From the backcover:
The story of the four beautiful daughters of the count of Provence whose brilliant marriages made them the queens of Franch, England, Germany, and Sicily — and a sumptuous buffet of glamour, intrigue, and feminine power.
There are also a bunch of very nice review quotes from sources ranging from Booklist to The Economist.
The book was lent to me by a colleague who loves historical fiction. She told me that this nonfiction book read like fiction and she LOVED it, so I must read it.
In the middle of the thirteenth century, Provence was a center for arts, full of poets and troubadours. Raymond Berenger V was married to Beatrice of Savoy, and the two of them managed to keep the finances of the county afloat through what appears to be the medieval equivalent of CDOs and questionable lending/borrowing practices, while fending off the neighbors. England was suffering an extended low with the disaster of King John’s reign and the loss of its continental properties. France was in a fairly good position, geopolitically speaking. The Holy Roman Empire was still hanging on, despite the fall of Rome centuries before. Crusading was big business and the Catholic Church was a megalith that seemed more interested in the worldly than the metaphysical.
Raymond and Beatrice were politically savvy, and managed to get their eldest daughter married to the king of France. Marguerite, their oldest daughter, was no heiress, but marriage to her gave the king of France (and his politically astute mother, Blanche, who’d ruled in her own right and not as regent until her son reached his majority) a power base in southwestern France, where Raymond of Toulouse and Simon de Montfort the elder were causing problems. And then there was the second daughter, Eleanor. The king of England chose her as a bride in part to secure a foothold in the region and maintain parity with the king of France. Years later, the third daughter Sanchia was married to Richard, Earl of Cornwall, the younger brother of the king of England. He was older, worldly, sophisticated, and the wealthiest private individual in Europe (perhaps the world) at the time. The political upside to their marriage wasn’t really clear to me in the book; it wasn’t a love match either, since Cornwall seemed to have ignored Sanchia for most of their marriage and was reportedly disappointed by her lack of political acumen and drive. This left Beatrice, the youngest child, who married a younger brother of the French king, and was more or less screwed by her older sisters and her mother as they jockeyed for power, money and position. Eleanor and Marguerite were queens outright upon their marriages; Sanchia and Beatrice became queens later in their lives as lands were conquered and titles earned or bought outright; the two older sisters seem to have had signficiantly more input on the policies and governance.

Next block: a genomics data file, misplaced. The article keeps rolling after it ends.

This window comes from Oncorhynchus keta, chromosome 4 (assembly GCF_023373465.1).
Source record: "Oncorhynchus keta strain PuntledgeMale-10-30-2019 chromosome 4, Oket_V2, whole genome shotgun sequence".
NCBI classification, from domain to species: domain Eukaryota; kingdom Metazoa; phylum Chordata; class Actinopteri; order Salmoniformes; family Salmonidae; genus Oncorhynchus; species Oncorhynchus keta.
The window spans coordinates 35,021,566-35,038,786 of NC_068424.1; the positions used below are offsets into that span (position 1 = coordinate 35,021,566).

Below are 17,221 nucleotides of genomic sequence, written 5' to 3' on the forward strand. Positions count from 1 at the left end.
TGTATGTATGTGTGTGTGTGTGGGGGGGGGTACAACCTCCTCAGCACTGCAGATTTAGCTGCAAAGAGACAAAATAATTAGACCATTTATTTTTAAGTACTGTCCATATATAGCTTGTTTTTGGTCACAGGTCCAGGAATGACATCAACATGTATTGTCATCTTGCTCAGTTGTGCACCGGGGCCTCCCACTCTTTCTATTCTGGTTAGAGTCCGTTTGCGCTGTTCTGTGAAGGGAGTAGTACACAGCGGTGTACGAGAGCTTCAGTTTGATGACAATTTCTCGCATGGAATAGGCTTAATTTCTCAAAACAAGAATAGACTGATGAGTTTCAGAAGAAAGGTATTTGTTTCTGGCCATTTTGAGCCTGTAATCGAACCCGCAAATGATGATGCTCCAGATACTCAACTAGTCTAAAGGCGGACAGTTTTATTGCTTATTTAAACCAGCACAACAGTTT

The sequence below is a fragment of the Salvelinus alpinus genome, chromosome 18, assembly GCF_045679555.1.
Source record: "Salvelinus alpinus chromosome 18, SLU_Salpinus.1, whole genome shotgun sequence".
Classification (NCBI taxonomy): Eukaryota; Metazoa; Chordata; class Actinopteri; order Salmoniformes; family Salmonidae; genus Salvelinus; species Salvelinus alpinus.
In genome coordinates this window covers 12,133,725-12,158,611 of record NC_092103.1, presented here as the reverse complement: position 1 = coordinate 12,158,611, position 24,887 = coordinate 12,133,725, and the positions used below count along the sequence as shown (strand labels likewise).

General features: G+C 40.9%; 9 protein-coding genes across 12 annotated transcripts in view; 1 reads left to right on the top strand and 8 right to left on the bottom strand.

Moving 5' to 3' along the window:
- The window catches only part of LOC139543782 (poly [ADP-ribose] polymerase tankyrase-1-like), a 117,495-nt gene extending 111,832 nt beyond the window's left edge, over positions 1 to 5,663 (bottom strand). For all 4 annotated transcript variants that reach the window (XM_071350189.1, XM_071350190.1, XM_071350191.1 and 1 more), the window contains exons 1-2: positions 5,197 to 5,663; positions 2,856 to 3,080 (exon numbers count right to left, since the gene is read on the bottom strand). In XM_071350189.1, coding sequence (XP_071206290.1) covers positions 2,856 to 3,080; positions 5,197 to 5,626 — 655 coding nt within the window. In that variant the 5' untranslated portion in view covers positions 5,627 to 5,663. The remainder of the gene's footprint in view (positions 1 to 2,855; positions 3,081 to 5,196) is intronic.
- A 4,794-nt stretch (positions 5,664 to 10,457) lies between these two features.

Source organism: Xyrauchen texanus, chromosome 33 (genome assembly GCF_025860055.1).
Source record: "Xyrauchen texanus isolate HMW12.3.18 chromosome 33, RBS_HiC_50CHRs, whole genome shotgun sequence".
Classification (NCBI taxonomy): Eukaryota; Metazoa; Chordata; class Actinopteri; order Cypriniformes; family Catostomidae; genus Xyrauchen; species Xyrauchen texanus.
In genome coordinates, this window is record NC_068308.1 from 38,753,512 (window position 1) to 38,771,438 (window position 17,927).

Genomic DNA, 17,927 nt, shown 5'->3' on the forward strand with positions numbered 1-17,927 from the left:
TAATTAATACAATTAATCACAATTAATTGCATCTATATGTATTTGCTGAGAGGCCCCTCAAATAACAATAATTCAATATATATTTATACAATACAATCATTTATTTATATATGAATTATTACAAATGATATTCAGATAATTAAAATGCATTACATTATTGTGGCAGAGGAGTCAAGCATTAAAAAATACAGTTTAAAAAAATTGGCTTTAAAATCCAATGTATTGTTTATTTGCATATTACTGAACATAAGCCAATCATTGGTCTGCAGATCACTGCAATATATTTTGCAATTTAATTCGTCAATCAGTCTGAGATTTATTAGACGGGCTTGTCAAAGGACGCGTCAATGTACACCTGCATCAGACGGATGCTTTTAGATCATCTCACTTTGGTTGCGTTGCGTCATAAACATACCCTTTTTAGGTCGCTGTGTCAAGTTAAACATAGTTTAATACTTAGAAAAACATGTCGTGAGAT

The book read quickly and never bogged down in historical minutia. (Caveat: due to a teenaged fascination with medieval european history, I was familiar with the general outline of what happened, although not so specifically as it related to the Provencal sisters.) Although the book is ostensibly about the four sisters, they aren’t the major players. It’s more that they are the framework or filter for a piece of european history. Other historical characters (? are they characters if they were real people?) get considerably more page space, like Simon de Montfort, Beatrice of Savoy and her relations, and Blanche the White Queen.
The book left me wondering if I’ve spoiled myself for historical nonfiction by all of the historical fiction I’ve read. Because as much as I enjoyed the larger picture that was painted, I found myself wishing for a more intimate portrait of the four queens. There are sources of information available about them; they were politically important after all. But there is only so much speculation, psychoanalysis and inference that a historian can draw from letters and chronicles of the time.
This book gets a solid B from me. Enjoyable, but not a keeper.